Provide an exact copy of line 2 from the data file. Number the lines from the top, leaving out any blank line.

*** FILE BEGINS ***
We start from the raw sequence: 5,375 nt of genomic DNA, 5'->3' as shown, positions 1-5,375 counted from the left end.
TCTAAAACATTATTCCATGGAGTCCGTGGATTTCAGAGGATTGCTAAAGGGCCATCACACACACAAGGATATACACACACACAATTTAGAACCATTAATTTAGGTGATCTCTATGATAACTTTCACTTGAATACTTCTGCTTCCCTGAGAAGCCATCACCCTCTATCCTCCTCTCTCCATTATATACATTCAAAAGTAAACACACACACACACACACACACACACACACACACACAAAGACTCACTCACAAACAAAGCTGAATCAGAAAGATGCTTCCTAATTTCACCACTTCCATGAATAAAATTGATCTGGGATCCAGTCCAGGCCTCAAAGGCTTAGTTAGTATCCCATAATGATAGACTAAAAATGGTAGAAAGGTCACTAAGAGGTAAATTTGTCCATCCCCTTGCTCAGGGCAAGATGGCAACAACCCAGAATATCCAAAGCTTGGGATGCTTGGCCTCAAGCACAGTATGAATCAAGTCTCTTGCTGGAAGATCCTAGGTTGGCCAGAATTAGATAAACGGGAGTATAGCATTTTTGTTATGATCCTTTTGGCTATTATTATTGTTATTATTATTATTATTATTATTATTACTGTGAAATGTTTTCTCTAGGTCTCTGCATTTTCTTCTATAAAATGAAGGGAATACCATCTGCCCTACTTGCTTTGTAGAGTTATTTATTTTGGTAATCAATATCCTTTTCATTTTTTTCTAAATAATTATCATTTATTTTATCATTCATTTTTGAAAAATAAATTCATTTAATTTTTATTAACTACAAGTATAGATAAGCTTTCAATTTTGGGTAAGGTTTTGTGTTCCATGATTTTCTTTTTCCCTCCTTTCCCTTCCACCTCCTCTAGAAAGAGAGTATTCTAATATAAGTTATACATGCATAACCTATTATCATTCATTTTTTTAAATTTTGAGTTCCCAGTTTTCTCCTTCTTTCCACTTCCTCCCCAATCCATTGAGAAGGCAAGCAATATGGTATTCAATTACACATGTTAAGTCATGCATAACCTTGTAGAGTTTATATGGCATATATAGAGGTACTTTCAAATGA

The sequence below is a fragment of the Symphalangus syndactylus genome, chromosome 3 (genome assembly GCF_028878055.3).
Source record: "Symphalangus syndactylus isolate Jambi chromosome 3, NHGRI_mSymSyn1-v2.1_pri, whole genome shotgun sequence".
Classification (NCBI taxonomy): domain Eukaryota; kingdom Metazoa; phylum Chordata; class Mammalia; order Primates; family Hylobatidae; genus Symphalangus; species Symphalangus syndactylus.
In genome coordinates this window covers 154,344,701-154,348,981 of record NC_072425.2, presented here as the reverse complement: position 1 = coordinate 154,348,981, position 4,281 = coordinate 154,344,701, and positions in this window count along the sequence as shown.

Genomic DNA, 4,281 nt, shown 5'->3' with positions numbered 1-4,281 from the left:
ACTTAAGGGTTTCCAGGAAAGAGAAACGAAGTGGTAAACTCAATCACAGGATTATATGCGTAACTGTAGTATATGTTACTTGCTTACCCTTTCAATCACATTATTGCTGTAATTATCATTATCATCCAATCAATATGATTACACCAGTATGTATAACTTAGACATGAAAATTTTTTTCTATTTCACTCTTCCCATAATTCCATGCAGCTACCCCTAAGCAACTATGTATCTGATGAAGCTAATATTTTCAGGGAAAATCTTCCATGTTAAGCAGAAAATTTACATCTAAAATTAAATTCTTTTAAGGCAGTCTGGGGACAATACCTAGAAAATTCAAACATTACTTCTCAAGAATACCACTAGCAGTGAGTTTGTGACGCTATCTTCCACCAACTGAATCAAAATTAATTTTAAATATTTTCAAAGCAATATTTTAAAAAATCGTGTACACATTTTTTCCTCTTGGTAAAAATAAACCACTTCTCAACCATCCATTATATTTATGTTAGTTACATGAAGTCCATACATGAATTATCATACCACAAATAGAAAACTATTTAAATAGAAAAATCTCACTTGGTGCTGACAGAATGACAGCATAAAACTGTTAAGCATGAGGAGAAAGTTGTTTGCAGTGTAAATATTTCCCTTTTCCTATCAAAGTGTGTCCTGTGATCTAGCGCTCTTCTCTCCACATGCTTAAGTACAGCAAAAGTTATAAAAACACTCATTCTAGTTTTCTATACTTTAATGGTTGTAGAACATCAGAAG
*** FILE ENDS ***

TCTAAAACATTATTCCATGGAGTCCGTGGATTTCAGAGGATTGCTAAAGGGCCATCACACACACAAGGATATACACACACACAATTTAGAACCATTAATTTAGGTGATCTCTATGATAACTTTCACTTGAATACTTCTGCTTCCCTGAGAAGCCATCACCCTCTATCCTCCTCTCTCCATTATATACATTCAAAAGTAAACACACACACACACACACACACACACACACACACACAAAGACTCACTCACAAACAAAGCTGAATCAGAAAGATGCTTCCTAATTTCACCACTTCCATGAATAAAATTGATCTGGGATCCAGTCCAGGCCTCAAAGGCTTAGTTAGTATCCCATAATGATAGACTAAAAATGGTAGAAAGGTCACTAAGAGGTAAATTTGTCCATCCCCTTGCTCAGGGCAAGATGGCAACAACCCAGAATATCCAAAGCTTGGGATGCTTGGCCTCAAGCACAGTATGAATCAAGTCTCTTGCTGGAAGATCCTAGGTTGGCCAGAATTAGATAAACGGGAGTATAGCATTTTTGTTATGATCCTTTTGGCTATTATTATTGTTATTATTATTATTATTATTATTATTACTGTGAAATGTTTTCTCTAGGTCTCTGCATTTTCTTCTATAAAATGAAGGGAATACCATCTGCCCTACTTGCTTTGTAGAGTTATTTATTTTGGTAATCAATATCCTTTTCATTTTTTTCTAAATAATTATCATTTATTTTATCATTCATTTTTGAAAAATAAATTCATTTAATTTTTATTAACTACAAGTATAGATAAGCTTTCAATTTTGGGTAAGGTTTTGTGTTCCATGATTTTCTTTTTCCCTCCTTTCCCTTCCACCTCCTCTAGAAAGAGAGTATTCTAATATAAGTTATACATGCATAACCTATTATCATTCATTTTTTTAAATTTTGAGTTCCCAGTTTTCTCCTTCTTTCCACTTCCTCCCCAATCCATTGAGAAGGCAAGCAATATGGTATTCAATTACACATGTTAAGTCATGCATAACCTTGTAGAGTTTATATGGCATATATAGAGGTACTTTCAAATGA